As was noted above, one problem associated with direct expansion cooling based air handling units in the past has been icing of the direct expansion coil. In accordance with the present invention, the coil resistance to air flow is measured. The controller 141 does this by calculating the pressure differential between pressure sensors 34 and 32 or 34 and 33 and determining air flow through the DX using air flow sensor 17. The controller then determines if the DX coil is iced by looking in a look up table stored in memory at an address determined from the air flow. If the pressure drop is greater than the value stored at the selected address, the controller determines that the DX coil is iced. If as a result of that comparison it is determined that the coil is iced, the controller will turn off the compressor and deice the coil. Meanwhile, the controller will continue to measure the pressure on either side of the coil 10 by means of pressure sensors 34 and 32 or 33. When the pressure differential drops to a level which is indicative of a deiced coil, the controller then permits the compressor to be turned on again if cooling is called for.

In addition, the controller can operate to determine whether or not there is a probability that a filter 7 is dirty and needs replacement or if the belt driven fan 1 has a loose belt. In either of those situations reduced air flow occurs which may be sensed by the sensors 32, 34 and 33. Depending upon the signature of the reduced air flow it may be determined whether the air flow reduction is due to a dirty filter, icing of the coil or a loose belt. Under each of those circumstances, the time period over which the air flow reduces will be different. The controller 141 can calculate the time rate of change in the air pressure and compare that time rate of change with data stored in the controller memory to determine whether there is icing of the coil, a loose belt or a dirty filter.

Compressor seizure may occur from excessive cycling. In accordance with the invention the status of the compressor is monitored or measured by means of sensor 35. Sensor 35 can, for example, monitor the current flow to the compressor and thereby determine whether or not the compressor is running. Controller 141 monitors the number of compressor cycles and will not allow the compressor to be activated if the compressor has reached a predetermined upper limit of cycles in a given period of time, i.e., an hour. With this arrangement, should a compressor cycle too many times in an hour, due, for example, to the thermal overload switch being tripped in the compressor, then the controller will not allow a manual override to cause the compressor to be operated. Furthermore, a diagnostic message may be generated by the controller 141 to let the system or building operator know that there is a potential problem.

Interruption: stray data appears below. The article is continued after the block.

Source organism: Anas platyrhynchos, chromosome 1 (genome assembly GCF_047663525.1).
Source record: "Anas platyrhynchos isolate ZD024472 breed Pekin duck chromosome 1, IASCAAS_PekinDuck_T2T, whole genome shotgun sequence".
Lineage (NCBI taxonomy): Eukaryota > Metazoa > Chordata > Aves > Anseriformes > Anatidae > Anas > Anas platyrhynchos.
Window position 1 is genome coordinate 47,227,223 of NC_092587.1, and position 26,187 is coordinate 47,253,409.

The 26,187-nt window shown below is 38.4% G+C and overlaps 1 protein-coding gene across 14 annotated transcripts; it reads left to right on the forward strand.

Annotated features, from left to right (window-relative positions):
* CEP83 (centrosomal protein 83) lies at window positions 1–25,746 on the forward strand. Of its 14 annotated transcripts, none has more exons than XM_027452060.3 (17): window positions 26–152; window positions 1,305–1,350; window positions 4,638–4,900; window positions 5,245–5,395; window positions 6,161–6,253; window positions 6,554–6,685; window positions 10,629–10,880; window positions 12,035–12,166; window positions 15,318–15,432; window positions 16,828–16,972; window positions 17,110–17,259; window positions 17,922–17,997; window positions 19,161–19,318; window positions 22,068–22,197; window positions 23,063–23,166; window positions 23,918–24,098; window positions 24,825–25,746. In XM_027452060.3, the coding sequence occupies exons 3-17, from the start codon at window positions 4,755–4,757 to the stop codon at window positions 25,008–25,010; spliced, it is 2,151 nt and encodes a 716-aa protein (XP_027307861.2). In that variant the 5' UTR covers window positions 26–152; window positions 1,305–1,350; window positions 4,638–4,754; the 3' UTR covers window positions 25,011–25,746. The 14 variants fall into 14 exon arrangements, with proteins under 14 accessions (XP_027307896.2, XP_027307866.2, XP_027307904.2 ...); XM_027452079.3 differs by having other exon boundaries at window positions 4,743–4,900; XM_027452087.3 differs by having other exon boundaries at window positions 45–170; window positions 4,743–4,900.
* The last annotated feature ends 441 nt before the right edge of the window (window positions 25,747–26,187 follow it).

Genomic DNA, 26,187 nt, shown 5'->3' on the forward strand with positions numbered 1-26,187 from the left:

Controller 141 can also calculate the load imposed on the fan system by utilizing the pressure sensors to measure the air flow and by measuring the temperature differential across the system. By using predictive techniques, increasing the discharge air temperature setpoint will increase the air flow across the direct expansion coil 10. The increased air flow will prevent icing on direct expansion coil 10.

The controller 141 also may be used to maintain the condenser pressure at the lowest allowed level to not only avoid compressor seizure but to provide for energy savings.

Controller 141 also can avoid a change over from use of the precoil 8 to compressor cooling at low loads. If the water temperature as measured by sensor 31 indicates that the temperature of cooling tower water reaches a level at which cooling tower water cannot provide adequate cooling and the compressor only has a relatively low load, then the flow versus temperature difference may be used to maintain a higher level temperature in the controlled space with a higher air flow. In other words, the discharge temperature from the fan would be allowed to float and the compressor would be turned on only when the cooling load is above a predetermined threshold level (e.g. 10-15% of cooling capacity). With this arrangement an intelligent decision is made to try to maintain occupant comfort within a particular comfort band, but if it is needed to save the equipment, the controller 141 will cause the system to operate such that it operates at the higher end of the comfort band. This is of course different than prior art systems in which there was no provision for automatic override of, for example, temperature sensors.

Controller 141 also operates to prevent compressor seizure by artificially loading the compressor during low load conditions. More specifically, under low load conditions, controller 141 may energize valves 15 and 16 such that the precool coil 8 is used as a preheater to increase the load on the compressor under low load conditions. As an additional strategy, controller 141 may use the valve 15 to decrease water flow through the condenser and to increase the new pressure thereby increasing the load on the compressor.

Turning now to the aforementioned problem of occupant discomfort, the use of multiple VAV boxes 3a eliminates wide variations in temperature by maintaining the manufacturers recommended cycle rate of the compressor as discussed above and by maintaining a cooling load by changing the zone terminal air flow rate as a result of fan discharge air temperature variation. Additionally, occupant discomfort due to dehumidification is minimized by utilizing controller 141 to maintain the proper balance between air flow rate and temperature differential to maintain the smallest temperature difference across the direct expansion coil 10. Turning now to FIG. 4, a representative controller is shown. Controller 141 includes CPU 441 of a type well known in the art, a random access memory (RAM) 42 which may be any conventionally available random access memory, a read only memory (ROM) 43 which contains the various data necessary for operation of the system and an IO or input/output interface 44. The IO interface 44 provides a buffer between the CPU and the various sensors and control points of the system. As is well known, such a device will include circuitry for providing appropriate voltage and/or current interface to the various sensors and to the various control devices such as valves 15 and 16 and for control of the compressor 11. Each and every one of the elements of FIG. 4 is well known. The controller 141 may in its totality be purchased from Honeywell Inc. as Honeywell's MICROCEL system controller.